Fasting and less-toxic cancer drug may work as well as chemotherapy

Fasting in combination with chemotherapy has already been shown to kill cancer cells, but a pair of new studies in mice suggests that a less-toxic class of drugs combined with fasting may kill breast, colorectal and lung cancer cells equally well.

If shown to work in humans, this combination could replace chemotherapy and make fasting a potent component of a long-term strategy to treat cancer, according to senior author Valter Longo of USC.

HRT 'increases ovarian cancer risk'

Hormone replacement therapy increases the risk of ovarian cancer, analysis of 52 separate studies has found.

The University of Oxford research,  found an extra case for every 1,000 women taking the drugs for five years from the age of 50.

Lead researcher Sir Richard Peto said claims there was no risk for short courses of HRT "simply isn't true".

HRT drugs are used to alleviate the symptoms of the menopause, which can be so severe they interfere with day-to-day life.

women take HRT mostly for between two and five years.

Breastfeeding 'linked to higher IQ'

A long-term study has pointed to a link between breastfeeding and intelligence.

The research in Brazil traced nearly 3,500 babies, from all walks of life, and found those who had been breastfed for longer went on to score higher on IQ tests as adults.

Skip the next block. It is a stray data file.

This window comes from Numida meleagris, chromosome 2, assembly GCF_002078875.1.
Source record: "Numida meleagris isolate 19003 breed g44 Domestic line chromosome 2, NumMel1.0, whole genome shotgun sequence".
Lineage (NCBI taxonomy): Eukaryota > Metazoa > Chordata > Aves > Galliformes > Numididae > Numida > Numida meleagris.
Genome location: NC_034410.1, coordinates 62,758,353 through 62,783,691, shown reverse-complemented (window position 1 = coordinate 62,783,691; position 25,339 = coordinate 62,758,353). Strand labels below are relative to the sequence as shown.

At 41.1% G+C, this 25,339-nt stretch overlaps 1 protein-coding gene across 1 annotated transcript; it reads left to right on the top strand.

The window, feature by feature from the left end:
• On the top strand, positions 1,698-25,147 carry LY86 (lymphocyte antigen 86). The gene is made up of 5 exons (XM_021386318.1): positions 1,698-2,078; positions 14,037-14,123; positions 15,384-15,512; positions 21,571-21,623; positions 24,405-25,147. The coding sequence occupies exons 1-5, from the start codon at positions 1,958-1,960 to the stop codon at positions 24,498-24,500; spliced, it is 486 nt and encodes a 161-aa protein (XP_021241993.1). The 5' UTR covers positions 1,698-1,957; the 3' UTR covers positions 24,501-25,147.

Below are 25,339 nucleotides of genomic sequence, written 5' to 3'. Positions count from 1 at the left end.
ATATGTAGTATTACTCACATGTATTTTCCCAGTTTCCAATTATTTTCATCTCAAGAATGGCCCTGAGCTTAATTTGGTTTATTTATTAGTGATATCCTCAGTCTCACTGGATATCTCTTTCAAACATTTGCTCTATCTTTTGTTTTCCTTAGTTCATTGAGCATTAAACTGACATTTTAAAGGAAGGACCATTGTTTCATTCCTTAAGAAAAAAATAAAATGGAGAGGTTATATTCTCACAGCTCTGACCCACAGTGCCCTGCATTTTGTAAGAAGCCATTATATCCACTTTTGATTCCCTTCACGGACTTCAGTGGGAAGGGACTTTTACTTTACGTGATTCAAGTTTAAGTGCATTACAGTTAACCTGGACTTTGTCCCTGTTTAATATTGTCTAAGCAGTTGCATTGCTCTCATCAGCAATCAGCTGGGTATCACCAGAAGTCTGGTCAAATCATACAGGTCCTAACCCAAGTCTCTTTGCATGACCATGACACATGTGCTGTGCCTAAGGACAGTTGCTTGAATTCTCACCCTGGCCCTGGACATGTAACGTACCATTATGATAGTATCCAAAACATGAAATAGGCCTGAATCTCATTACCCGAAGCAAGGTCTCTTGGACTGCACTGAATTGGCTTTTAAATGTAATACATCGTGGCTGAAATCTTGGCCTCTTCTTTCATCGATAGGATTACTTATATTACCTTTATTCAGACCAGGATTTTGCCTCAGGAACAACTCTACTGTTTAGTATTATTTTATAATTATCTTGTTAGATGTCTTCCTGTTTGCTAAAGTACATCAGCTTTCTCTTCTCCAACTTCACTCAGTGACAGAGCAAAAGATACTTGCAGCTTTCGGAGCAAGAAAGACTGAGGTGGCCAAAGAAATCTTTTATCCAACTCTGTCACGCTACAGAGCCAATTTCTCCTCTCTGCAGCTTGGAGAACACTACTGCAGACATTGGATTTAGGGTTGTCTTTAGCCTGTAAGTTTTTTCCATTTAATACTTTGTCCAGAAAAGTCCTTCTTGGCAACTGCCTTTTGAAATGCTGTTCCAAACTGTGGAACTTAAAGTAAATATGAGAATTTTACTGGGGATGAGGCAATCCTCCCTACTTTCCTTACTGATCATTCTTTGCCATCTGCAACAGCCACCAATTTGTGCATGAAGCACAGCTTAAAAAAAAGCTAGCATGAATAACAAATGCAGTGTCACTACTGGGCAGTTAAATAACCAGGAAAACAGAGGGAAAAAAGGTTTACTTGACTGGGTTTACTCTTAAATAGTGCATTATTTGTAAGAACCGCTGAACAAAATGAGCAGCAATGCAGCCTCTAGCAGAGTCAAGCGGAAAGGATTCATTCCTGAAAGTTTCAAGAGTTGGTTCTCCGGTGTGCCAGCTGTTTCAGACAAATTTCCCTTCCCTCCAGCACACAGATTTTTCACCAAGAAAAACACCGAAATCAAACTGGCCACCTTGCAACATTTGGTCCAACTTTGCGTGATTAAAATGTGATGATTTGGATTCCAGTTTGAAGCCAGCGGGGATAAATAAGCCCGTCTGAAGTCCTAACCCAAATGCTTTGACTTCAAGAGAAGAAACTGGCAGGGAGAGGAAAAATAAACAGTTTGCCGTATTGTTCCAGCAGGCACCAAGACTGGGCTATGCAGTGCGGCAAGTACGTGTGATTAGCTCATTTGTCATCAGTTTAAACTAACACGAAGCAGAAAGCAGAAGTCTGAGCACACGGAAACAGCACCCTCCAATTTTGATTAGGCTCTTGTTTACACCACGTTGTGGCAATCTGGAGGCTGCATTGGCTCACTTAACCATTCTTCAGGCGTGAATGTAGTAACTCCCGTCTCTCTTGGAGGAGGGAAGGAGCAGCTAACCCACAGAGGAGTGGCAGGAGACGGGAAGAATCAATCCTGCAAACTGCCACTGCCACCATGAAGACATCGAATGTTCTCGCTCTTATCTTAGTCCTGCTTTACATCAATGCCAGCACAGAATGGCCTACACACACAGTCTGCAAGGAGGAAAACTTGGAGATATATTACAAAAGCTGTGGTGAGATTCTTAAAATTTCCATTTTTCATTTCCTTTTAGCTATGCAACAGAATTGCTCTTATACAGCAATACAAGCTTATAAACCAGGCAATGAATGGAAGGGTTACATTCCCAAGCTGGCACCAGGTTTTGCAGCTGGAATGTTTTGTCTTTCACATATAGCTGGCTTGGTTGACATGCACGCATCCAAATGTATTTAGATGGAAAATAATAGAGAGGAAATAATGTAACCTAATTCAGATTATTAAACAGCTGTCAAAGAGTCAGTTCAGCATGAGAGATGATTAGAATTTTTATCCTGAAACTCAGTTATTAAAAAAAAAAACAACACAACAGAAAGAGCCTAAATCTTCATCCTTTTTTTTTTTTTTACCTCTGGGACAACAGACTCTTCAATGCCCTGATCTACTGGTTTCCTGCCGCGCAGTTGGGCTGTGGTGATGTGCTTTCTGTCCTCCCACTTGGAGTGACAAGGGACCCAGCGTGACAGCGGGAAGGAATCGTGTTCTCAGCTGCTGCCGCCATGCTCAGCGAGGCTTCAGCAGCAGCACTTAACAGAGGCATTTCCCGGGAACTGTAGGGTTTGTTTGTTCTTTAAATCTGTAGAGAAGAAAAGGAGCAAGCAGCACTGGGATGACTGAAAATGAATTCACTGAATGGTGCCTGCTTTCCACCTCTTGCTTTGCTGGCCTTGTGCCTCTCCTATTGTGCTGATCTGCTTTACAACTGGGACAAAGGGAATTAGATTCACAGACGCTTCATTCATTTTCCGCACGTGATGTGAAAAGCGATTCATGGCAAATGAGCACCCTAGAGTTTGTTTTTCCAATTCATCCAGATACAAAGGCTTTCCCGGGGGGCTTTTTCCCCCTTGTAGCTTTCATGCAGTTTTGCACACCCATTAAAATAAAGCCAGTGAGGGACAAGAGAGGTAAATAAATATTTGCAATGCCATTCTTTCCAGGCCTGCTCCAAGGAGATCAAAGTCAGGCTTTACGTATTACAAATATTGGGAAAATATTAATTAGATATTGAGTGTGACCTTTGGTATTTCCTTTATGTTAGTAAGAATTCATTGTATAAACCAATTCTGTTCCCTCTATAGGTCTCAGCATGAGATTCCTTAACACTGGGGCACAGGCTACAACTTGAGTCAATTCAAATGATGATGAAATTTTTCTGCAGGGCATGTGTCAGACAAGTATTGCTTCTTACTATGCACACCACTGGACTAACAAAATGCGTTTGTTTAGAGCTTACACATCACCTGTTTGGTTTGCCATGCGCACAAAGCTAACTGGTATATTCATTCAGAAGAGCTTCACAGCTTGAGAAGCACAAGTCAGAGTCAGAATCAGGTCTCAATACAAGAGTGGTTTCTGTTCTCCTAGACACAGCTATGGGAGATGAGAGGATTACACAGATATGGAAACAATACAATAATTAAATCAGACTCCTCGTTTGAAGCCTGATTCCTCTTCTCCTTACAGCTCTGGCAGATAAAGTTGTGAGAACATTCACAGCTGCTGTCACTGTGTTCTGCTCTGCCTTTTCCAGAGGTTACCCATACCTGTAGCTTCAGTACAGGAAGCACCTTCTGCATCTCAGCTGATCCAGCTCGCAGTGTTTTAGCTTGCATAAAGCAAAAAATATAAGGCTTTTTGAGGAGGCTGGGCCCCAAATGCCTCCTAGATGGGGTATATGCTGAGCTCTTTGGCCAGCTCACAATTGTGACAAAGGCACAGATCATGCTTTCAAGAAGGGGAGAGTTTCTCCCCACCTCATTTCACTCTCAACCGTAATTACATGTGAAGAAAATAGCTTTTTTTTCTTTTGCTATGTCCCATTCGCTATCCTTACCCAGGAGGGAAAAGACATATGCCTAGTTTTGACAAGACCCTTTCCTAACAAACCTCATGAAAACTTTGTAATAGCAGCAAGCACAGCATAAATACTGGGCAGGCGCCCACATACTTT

Experts say the results, while not conclusive, appear to back current advice that babies should be exclusively breastfed for six months.

Advice remains that exclusive breastfeeding for around the first six months of life provides health benefits to babies”

Type 1 diabetes: Women more likely to die

Women with type 1 diabetes face a greater risk of dying from a range of diseases compared with men with the same condition, research suggests.

This is particularly the case when it comes to heart disease, Australian scientists report.

Type 1 diabetes is a disorder that often appears in childhood. Patients' pancreases are unable to produce the insulin needed to convert sugar and other foods into energy.

Compared with the general population, people with type 1 diabetes have a shorter life expectancy. But researchers say it hasn't been clear until now whether this affects men and women equally.

Regular coffee drinkers have 'cleaner' arteries

Drinking a few cups of coffee a day may help people avoid clogged arteries - a known risk factor for heart disease - Korean researchers believe.

They studied more than 25,000 male and female employees who underwent routine health checks at their workplace.

Employees who drank a moderate amount of coffee - three to five cups a day - were less likely to have early signs of heart disease on their medical scans.